This is especially important when situations arise that separate you from your pup… for example, if you travel and need to board your pup, or if your pup is ill and needs to spend time at a vet’s office or clinic. If your dog is accustomed to a crate, these separations are easier for him to bear.
Dogs are creatures of habit and thrive on a routine. Breaks in a routine can be incredibly stressful for your pup. And nothing screams ‘break in routine’ more than traveling. A crate can be a huge help if you travel with a pet… whether you’re flying or taking a road trip, whether you’re staying with family or in a hotel… a crate offers your pup his ‘safe place’ when everything else around him is unfamiliar.
Crates can help keep your dog safe
Puppies get into trouble. They get into things that they shouldn’t. And sometimes those things can harm them (not to mention destroy belongings you’d rather hang on to!). Until your pup outgrows that potentially harmful behavior, a crate can help keep her safe. It’s just not possible to have your eyes on your pup 24/7, and when you can’t, a crate can give you peace of mind.
Crates can help with housebreaking your pup
Dogs instinctively avoid soiling their immediate living area, so a crate can help you while house-training your pup. Regular crating can help you to establish a ‘potty-routine’ for your dog.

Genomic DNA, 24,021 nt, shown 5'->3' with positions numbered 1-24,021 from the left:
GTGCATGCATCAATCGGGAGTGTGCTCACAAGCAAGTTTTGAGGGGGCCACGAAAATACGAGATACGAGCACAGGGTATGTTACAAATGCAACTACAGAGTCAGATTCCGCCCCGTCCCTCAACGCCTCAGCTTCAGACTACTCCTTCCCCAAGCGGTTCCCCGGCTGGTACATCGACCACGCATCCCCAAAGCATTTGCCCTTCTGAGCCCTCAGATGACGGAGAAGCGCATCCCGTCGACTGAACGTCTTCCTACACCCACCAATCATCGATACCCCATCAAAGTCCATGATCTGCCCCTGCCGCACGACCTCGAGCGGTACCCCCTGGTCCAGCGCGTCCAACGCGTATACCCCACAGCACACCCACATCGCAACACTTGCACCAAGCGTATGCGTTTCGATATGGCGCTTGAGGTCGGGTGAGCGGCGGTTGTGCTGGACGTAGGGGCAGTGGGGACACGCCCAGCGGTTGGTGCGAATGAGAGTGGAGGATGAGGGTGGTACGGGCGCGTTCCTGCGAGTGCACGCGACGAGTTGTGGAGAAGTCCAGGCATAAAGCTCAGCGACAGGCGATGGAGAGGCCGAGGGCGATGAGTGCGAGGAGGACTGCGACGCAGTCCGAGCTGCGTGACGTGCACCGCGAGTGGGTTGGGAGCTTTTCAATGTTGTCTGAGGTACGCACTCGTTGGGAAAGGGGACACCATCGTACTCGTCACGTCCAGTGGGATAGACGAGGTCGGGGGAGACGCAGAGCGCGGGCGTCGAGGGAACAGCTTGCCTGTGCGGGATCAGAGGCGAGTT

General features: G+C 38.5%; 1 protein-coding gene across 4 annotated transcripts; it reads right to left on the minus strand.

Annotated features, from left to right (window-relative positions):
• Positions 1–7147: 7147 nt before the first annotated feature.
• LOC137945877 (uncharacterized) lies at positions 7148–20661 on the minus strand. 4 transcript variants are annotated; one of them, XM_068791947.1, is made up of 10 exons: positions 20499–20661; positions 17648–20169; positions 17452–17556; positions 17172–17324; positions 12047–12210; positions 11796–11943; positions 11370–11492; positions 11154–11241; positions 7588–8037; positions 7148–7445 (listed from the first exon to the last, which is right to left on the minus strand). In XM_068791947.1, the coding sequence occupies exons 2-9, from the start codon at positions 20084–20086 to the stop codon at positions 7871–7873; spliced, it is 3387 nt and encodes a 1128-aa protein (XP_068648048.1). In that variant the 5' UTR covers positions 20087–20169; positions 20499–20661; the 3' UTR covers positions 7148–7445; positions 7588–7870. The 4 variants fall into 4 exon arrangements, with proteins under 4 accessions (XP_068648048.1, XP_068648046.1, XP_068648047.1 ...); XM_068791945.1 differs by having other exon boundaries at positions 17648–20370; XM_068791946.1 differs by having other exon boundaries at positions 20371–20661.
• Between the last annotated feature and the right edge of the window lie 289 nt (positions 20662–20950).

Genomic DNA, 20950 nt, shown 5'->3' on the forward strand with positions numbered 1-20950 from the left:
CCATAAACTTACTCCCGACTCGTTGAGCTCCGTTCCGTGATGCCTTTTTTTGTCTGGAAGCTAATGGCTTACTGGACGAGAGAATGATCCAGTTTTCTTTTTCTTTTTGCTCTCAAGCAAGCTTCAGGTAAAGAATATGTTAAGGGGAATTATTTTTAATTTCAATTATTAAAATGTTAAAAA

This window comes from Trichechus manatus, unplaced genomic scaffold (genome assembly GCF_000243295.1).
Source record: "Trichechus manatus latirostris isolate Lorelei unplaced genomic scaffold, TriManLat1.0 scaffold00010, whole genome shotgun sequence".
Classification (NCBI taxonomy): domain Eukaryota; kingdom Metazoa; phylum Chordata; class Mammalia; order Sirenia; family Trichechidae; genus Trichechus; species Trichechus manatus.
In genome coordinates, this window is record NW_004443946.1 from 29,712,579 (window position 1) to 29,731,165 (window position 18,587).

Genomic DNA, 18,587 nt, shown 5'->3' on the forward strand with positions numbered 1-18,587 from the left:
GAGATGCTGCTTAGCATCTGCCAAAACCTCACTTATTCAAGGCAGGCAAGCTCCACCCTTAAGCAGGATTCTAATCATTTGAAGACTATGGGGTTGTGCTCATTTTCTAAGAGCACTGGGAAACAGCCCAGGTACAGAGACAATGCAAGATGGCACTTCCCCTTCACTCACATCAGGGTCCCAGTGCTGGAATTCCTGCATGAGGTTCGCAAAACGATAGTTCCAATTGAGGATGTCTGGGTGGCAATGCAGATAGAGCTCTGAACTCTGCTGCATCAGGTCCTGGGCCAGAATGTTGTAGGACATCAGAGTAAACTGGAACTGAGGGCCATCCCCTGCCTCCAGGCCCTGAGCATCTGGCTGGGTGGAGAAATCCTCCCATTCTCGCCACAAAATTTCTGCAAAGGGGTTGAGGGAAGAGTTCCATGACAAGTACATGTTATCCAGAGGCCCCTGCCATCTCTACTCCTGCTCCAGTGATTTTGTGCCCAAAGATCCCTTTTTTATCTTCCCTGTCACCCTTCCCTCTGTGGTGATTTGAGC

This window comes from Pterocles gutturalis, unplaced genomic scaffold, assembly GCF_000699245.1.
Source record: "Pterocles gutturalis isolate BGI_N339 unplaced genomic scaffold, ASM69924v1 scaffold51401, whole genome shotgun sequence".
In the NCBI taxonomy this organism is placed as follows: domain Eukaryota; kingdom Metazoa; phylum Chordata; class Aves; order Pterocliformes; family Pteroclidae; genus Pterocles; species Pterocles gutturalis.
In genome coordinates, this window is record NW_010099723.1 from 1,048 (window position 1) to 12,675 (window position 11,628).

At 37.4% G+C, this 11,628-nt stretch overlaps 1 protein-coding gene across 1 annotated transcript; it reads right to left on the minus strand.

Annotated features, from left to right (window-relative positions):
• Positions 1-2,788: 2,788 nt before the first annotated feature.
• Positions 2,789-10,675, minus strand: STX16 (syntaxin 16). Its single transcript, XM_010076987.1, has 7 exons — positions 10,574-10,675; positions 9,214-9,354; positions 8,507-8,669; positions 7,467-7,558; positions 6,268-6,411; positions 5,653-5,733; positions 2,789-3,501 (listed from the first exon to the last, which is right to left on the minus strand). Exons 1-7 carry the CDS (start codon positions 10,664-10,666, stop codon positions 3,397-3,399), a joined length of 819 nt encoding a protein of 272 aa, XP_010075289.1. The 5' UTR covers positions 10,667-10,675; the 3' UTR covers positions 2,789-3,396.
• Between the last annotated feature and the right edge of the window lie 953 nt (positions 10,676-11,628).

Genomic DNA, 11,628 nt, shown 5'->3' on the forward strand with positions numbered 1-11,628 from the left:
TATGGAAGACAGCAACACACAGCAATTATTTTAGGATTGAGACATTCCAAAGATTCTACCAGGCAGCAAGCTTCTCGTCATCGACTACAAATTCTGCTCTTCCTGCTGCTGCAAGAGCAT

Most parents have found the ‘time-out’ to be a valuable tool in managing a young child’s behavior. Not intended to be a punishment, but rather to be a ‘decompression’ technique to calm a child down. The same principal can be applied to an excitable pup, by using a crate. It can provide a controlled environment for your pup to relax.
A crate can be a 'safe place' for your pup
Choosing the right crate and setting it up
As a first step, choose a crate that is appropriately sized for your dog. It should be large enough for your pup to comfortably stand up, turn around, and lay down. But you don’t want it to be much bigger than that or it loses the benefit of offering the safety of an enclosed space.
For Micky, I chose a wire crate that would be the right size for him when he was fully grown. That crate came with an insert that could be used to enclose just an area of it that was a better size for him when he was small. That insert was moved to expand the space as he grew, until he was full-grown and the full crate was the right size for him.
Place the crate in an ‘out-of-the-way’ spot where there’s not a lot of traffic or other distractions, and preferably where you can control the light. You will be using it to calm your dog down, or as a spot for him to sleep, so minimize noise and distractions to the extent that you can.